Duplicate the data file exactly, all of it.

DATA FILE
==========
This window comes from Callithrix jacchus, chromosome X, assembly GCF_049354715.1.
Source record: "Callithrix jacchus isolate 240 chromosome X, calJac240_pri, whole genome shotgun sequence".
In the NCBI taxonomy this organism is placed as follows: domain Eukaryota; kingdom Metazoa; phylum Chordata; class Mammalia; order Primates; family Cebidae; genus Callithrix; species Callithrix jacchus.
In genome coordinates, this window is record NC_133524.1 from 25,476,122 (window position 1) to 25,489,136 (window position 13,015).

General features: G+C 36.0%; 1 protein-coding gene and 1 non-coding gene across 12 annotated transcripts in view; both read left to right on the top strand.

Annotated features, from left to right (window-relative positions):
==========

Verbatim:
This window comes from Callithrix jacchus, chromosome X, assembly GCF_049354715.1.
Source record: "Callithrix jacchus isolate 240 chromosome X, calJac240_pri, whole genome shotgun sequence".
In the NCBI taxonomy this organism is placed as follows: domain Eukaryota; kingdom Metazoa; phylum Chordata; class Mammalia; order Primates; family Cebidae; genus Callithrix; species Callithrix jacchus.
In genome coordinates, this window is record NC_133524.1 from 25,476,122 (window position 1) to 25,489,136 (window position 13,015).

General features: G+C 36.0%; 1 protein-coding gene and 1 non-coding gene across 12 annotated transcripts in view; both read left to right on the top strand.

Annotated features, from left to right (window-relative positions):